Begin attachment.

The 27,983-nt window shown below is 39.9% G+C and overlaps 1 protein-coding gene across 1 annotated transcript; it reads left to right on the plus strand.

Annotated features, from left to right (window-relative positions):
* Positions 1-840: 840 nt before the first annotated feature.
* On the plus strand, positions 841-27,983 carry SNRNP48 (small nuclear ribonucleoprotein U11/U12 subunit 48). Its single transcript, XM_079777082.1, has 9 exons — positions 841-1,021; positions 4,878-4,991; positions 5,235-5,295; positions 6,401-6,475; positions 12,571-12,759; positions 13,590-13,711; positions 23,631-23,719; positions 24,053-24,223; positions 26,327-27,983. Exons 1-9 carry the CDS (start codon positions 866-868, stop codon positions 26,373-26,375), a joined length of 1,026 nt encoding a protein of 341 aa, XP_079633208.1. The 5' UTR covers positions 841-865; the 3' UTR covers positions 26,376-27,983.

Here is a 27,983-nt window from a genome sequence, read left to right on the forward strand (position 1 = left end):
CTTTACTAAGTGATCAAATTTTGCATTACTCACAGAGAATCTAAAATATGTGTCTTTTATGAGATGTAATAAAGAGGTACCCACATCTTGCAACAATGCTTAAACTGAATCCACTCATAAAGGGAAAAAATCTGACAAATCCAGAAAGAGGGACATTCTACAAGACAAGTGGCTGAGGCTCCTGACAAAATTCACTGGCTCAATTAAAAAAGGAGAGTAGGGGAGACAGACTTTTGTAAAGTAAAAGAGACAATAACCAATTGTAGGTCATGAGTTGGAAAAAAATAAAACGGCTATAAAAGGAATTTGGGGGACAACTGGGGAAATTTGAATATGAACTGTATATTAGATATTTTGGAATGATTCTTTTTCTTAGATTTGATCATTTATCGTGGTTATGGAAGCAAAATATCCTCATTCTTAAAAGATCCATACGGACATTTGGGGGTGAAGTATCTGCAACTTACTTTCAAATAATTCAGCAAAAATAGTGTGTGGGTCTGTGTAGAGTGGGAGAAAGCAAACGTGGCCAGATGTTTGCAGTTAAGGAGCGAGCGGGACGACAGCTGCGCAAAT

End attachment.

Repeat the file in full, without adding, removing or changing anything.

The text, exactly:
The 27,983-nt window shown below is 39.9% G+C and overlaps 1 protein-coding gene across 1 annotated transcript; it reads left to right on the plus strand.

Annotated features, from left to right (window-relative positions):
* Positions 1-840: 840 nt before the first annotated feature.
* On the plus strand, positions 841-27,983 carry SNRNP48 (small nuclear ribonucleoprotein U11/U12 subunit 48). Its single transcript, XM_079777082.1, has 9 exons — positions 841-1,021; positions 4,878-4,991; positions 5,235-5,295; positions 6,401-6,475; positions 12,571-12,759; positions 13,590-13,711; positions 23,631-23,719; positions 24,053-24,223; positions 26,327-27,983. Exons 1-9 carry the CDS (start codon positions 866-868, stop codon positions 26,373-26,375), a joined length of 1,026 nt encoding a protein of 341 aa, XP_079633208.1. The 5' UTR covers positions 841-865; the 3' UTR covers positions 26,376-27,983.

Here is a 27,983-nt window from a genome sequence, read left to right on the forward strand (position 1 = left end):
CTTTACTAAGTGATCAAATTTTGCATTACTCACAGAGAATCTAAAATATGTGTCTTTTATGAGATGTAATAAAGAGGTACCCACATCTTGCAACAATGCTTAAACTGAATCCACTCATAAAGGGAAAAAATCTGACAAATCCAGAAAGAGGGACATTCTACAAGACAAGTGGCTGAGGCTCCTGACAAAATTCACTGGCTCAATTAAAAAAGGAGAGTAGGGGAGACAGACTTTTGTAAAGTAAAAGAGACAATAACCAATTGTAGGTCATGAGTTGGAAAAAAATAAAACGGCTATAAAAGGAATTTGGGGGACAACTGGGGAAATTTGAATATGAACTGTATATTAGATATTTTGGAATGATTCTTTTTCTTAGATTTGATCATTTATCGTGGTTATGGAAGCAAAATATCCTCATTCTTAAAAGATCCATACGGACATTTGGGGGTGAAGTATCTGCAACTTACTTTCAAATAATTCAGCAAAAATAGTGTGTGGGTCTGTGTAGAGTGGGAGAAAGCAAACGTGGCCAGATGTTTGCAGTTAAGGAGCGAGCGGGACGACAGCTGCGCAAAT